Nov 8, 2022. Amsterdam, NL. Noordwijk-based Carble is fighting climate change by financially compensating farmers for preventing deforestation. The payments to farmers are made by tropical commodity buyers like coffee and cocoa brands, who Carble helps by providing precise data about which farmers are performing deforestation-free agriculture. Now the company, founded in 2021 by Sander Reuderink, Noura Hanna and Lodewijk van der Meer, has just raised €300k of funding in a round led by global early-stage venture capital investor, Antler.
Tropical forest loss is the main driver of the high carbon footprint of tropical commodities like coffee, cocoa, tea and rubber. If tropical deforestation were a country, it would rank right behind China and the United States in terms of greenhouse gas emissions. Indeed, the 2021 IPCC2 report showed that ending tropical deforestation is the second most impactful intervention to reduce climate change today (only the transition to renewable energy sources is more impactful).
Carble’s proprietary software platform ingests satellite data containing information on carbon storage in agroforestry farms, then uses a machine learning algorithm to process this data, and finally presents the data to brands in an actionable format so they can reward deforestation-free farming at scale. This approach is attractive in that it helps brands to decarbonize their own supply chain, rather than offsetting their carbon footprint through offsetting projects that do not change anything in the brands’ internal operations. Furthermore, it directly contributes to reducing poverty in tropical commodity farmers, thereby giving brands double the social and environmental impact per dollar.
Eight of the ten largest coffee brands and all major cocoa brands have announced their goals to significantly reduce their negative impact on the climate. Yet there are no solutions that effectively reduce deforestation and address poverty amongst farmers – two of the largest sustainability challenges that these brands face.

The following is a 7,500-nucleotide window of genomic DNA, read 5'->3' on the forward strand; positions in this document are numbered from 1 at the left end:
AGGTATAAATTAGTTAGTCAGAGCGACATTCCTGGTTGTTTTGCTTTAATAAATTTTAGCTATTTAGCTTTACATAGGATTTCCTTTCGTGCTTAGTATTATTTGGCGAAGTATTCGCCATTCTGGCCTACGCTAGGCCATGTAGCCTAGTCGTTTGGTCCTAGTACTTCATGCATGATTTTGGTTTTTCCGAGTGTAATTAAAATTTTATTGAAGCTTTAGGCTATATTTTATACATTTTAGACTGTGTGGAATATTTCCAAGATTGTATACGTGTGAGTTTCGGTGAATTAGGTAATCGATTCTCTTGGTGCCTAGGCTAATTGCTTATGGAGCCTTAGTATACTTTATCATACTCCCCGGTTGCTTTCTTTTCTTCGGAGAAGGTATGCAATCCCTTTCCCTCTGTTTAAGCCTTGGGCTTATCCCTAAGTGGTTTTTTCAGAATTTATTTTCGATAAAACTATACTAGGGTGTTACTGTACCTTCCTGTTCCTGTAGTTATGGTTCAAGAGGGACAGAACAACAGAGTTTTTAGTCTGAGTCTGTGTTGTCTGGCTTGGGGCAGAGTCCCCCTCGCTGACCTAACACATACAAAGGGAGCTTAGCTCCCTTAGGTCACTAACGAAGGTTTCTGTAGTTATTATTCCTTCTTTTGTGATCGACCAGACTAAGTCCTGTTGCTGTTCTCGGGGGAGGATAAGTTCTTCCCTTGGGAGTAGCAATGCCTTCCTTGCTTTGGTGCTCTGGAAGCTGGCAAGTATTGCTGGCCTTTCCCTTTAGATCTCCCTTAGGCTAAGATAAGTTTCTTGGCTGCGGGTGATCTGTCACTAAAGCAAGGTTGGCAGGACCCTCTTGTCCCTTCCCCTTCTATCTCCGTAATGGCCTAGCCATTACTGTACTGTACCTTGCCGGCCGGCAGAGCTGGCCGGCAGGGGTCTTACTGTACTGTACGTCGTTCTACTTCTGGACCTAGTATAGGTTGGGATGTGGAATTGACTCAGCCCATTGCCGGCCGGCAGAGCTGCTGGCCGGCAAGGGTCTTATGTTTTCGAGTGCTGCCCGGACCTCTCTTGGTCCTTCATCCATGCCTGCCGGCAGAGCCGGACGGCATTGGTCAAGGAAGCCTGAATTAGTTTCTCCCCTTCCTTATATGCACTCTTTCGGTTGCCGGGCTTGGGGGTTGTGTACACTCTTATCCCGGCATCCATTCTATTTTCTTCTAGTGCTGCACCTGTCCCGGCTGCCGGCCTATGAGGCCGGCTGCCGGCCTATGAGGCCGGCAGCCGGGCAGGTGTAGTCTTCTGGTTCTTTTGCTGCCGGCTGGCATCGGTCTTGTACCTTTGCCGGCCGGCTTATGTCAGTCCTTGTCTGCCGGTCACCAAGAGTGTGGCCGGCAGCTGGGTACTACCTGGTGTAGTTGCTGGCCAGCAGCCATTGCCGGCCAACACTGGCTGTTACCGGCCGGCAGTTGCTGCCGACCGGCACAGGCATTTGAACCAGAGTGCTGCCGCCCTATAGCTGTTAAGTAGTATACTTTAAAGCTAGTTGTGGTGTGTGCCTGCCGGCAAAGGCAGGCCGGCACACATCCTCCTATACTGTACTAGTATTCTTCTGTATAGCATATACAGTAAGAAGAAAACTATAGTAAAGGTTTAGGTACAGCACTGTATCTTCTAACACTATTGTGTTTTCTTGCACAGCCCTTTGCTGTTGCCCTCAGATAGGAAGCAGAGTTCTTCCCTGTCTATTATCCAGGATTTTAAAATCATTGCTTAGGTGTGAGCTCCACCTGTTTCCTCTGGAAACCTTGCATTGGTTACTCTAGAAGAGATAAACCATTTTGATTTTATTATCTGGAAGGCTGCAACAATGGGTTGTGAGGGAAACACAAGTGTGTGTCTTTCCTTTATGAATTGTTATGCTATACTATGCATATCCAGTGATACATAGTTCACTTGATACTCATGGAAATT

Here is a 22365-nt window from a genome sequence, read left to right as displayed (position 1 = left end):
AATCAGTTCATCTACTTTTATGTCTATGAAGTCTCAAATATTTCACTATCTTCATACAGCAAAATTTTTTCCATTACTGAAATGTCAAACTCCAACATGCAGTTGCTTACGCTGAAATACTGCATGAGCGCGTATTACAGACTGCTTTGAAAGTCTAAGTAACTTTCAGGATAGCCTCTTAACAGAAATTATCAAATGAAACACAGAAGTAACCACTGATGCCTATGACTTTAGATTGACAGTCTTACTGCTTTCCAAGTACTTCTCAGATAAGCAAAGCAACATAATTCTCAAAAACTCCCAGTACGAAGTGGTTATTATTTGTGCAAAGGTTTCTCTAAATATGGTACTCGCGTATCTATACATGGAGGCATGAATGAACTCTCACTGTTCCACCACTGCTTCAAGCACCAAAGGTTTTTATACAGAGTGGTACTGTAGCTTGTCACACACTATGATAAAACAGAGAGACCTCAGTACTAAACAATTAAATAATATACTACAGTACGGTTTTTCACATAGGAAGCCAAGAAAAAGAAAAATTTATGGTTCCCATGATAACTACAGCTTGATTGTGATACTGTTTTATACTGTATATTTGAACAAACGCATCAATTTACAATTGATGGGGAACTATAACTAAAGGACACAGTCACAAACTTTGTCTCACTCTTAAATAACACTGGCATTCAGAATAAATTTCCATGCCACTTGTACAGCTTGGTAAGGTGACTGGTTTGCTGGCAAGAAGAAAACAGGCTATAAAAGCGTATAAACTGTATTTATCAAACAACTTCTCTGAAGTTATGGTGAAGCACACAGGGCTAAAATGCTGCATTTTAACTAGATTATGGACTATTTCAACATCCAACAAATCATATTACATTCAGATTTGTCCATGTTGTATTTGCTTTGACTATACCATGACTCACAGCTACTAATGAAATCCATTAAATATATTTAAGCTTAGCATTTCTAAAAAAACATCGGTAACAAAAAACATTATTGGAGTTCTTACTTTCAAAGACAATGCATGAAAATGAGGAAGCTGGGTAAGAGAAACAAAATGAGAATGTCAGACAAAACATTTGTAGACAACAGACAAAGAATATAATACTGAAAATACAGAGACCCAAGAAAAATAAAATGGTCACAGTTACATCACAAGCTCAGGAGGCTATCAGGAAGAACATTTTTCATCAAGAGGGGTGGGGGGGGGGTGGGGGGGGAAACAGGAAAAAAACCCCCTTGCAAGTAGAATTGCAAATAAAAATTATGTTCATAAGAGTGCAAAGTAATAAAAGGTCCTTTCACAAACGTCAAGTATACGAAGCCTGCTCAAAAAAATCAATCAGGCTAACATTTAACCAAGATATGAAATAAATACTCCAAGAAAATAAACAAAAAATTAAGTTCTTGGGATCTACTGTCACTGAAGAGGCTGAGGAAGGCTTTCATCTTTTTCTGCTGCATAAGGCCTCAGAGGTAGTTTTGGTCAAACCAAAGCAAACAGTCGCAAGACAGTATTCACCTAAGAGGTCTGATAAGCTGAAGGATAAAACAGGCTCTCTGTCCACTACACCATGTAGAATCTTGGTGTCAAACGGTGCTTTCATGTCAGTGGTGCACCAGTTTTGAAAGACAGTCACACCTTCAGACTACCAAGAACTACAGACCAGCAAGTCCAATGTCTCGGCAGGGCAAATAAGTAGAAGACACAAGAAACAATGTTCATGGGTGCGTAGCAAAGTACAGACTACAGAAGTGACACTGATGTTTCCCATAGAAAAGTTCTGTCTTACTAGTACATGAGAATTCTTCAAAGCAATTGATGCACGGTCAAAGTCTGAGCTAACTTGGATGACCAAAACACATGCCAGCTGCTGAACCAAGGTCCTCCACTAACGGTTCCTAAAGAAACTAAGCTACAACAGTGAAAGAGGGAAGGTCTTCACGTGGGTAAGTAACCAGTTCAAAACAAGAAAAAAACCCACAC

With the Carble platform, we aim to avoid 1000 megaton of CO2 emissions, protect 1 million hectares of tropical forest and generate 1 billion euros of additional income for 1 million tropical commodity farmers by 2035.Sander Reuderink, co-founder and CEO of Carble
The €300k funding round was led by a global early-stage VC, Antler, and also included angel investors and grants from the German government’s GIZ Coffee Innovation Fund and the European Space Agency’s Business Incubation Centre. This makes Carble one of the latest additions to Antler’s global portfolio of over 600 startups. With this funding, Carble is introducing the first version of their technology to the market, while already starting on their next fundraising round in order to double down on strong current customer demand.
At Antler, we work with exceptional founders from day zero to create startups with significant growth potential. The Carble team brings together a truly unique set of backgrounds and skills to the problem they are solving.
They have everything from brand and the farmer’s livelihood to the technology side. The team has impressed us with their high ambitions and execution focus, and we are excited about the impact they will have in addressing climate change across the tropical commodity industry.Youri Doeleman, a Partner at Antler, comments: